Planning ahead for a bounty of sunflowers

September always makes me think of apple picking, hay barrels, corn, and sunflowers. This summer I decided to try and grow sunflowers and even though I have never gardened before, I liked the thought of having my own sunflowers in September to enjoy.

Before picking the specific type of sunflower I wanted to grow, I thought it would be neat to gather some information on where this popular flower came from. Much to my surprise, sunflowers have been around for almost 10,000 years. Not too much is known about the early days of this flower, but what is known is that it was first seen in the America’s.  Early farmers took advantage of the seeds and used them to make breads.

About 5,000 years ago the sunflowers began to surface in what is now Mexico. According to some historians, the flowers would be an important part of the sun goddess worship. In some cases a high priestess would adorn her head with a wreath made of sunflowers, before worship to the sun commenced.

As the years went on, many other uses developed from other parts of the sunflower. Purple dye could be made from the seeds and the stalks, when dried, could be used for building shelter in warm climates.

Fast forwarding to today we see many different variations of sunflowers. There is the classic large yellow flower with a dark centre. There are dwarf sunflowers, which are much smaller and look similar to daisies. There are red sunflowers, red and yellow sunflowers, and some sunflowers that look like large yellow puff balls.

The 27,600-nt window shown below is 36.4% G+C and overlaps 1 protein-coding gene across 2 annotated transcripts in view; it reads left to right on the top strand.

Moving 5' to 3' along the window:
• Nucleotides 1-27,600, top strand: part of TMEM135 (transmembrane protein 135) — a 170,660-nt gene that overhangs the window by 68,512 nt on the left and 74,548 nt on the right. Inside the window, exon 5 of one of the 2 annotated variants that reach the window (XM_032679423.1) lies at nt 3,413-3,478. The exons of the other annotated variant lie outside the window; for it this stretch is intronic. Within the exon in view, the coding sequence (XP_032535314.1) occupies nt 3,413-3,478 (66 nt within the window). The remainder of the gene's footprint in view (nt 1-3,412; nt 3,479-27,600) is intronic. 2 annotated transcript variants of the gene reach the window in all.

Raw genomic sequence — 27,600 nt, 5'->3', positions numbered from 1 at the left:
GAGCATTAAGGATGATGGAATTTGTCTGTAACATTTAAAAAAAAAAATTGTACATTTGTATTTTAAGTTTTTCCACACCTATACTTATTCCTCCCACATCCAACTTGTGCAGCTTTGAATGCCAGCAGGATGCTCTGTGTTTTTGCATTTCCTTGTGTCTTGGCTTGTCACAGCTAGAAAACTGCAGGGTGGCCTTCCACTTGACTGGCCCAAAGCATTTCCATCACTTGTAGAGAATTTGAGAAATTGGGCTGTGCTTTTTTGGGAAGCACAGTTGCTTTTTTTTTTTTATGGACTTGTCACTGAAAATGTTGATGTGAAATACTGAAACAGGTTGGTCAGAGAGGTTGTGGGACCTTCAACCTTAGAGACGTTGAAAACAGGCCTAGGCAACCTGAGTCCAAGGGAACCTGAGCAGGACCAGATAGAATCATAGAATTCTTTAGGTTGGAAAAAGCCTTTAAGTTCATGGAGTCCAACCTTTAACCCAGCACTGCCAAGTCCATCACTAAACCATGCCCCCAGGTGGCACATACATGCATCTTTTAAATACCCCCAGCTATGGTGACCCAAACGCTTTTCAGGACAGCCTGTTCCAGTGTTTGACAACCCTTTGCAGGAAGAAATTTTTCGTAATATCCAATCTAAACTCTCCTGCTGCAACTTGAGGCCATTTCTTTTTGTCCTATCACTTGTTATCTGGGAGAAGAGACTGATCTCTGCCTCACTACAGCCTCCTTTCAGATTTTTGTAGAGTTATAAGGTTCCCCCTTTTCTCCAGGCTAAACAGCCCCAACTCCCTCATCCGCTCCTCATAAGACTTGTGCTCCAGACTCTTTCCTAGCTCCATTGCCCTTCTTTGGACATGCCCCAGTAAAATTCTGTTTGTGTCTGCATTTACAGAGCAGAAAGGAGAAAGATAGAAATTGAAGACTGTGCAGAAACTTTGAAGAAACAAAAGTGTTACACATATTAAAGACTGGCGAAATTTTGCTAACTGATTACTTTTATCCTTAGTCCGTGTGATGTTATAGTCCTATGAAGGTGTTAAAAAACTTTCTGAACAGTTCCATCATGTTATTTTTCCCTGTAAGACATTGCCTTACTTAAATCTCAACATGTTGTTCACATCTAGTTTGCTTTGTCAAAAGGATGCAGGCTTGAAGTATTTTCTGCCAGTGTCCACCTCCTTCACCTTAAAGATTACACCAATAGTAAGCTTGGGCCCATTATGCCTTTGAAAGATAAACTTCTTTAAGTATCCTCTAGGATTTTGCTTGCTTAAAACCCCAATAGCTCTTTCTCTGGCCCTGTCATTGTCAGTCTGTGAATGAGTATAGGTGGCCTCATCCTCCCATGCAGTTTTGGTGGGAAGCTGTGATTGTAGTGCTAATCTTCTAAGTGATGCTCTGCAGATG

I decided to go with the red sunflowers. The seed packet said Velvet Queen, which sounded enticing. I’ve never seen red sunflowers before, but I thought they would look awesome come September. Planting began mid-June. By the time mid-August came around, they were blooming. Their colour was red with hues of gold. The petals, fine and delicate. I was surprised to see how many bloomed from the branches of the stems. About four or five per branch, which totaled close to 20 per stalk. I did plant several seeds, but only the one stalk grew.

Unfortunately they did not last very long. After 2 weeks the branches began to droop down. I’m not quite sure why. Maybe I didn’t plant the seeds deep enough. Maybe I should have used more garden sticks for support. It also seems that there were no seeds on the red sunflowers. Or maybe I picked them too soon. Maybe they didn’t grow properly because they are a product of manipulation –  red sunflowers are not naturally found in nature, they are bred to be red.

Despite its short maturity period, they were nice while they lasted. They grew about 6 feet tall, and looked brilliant when the sun hit them. I will most definitely be growing these again next year. I don’t mind the original yellow sunflower, but for an Autumn lover like myself, the red ones are simply beautiful.

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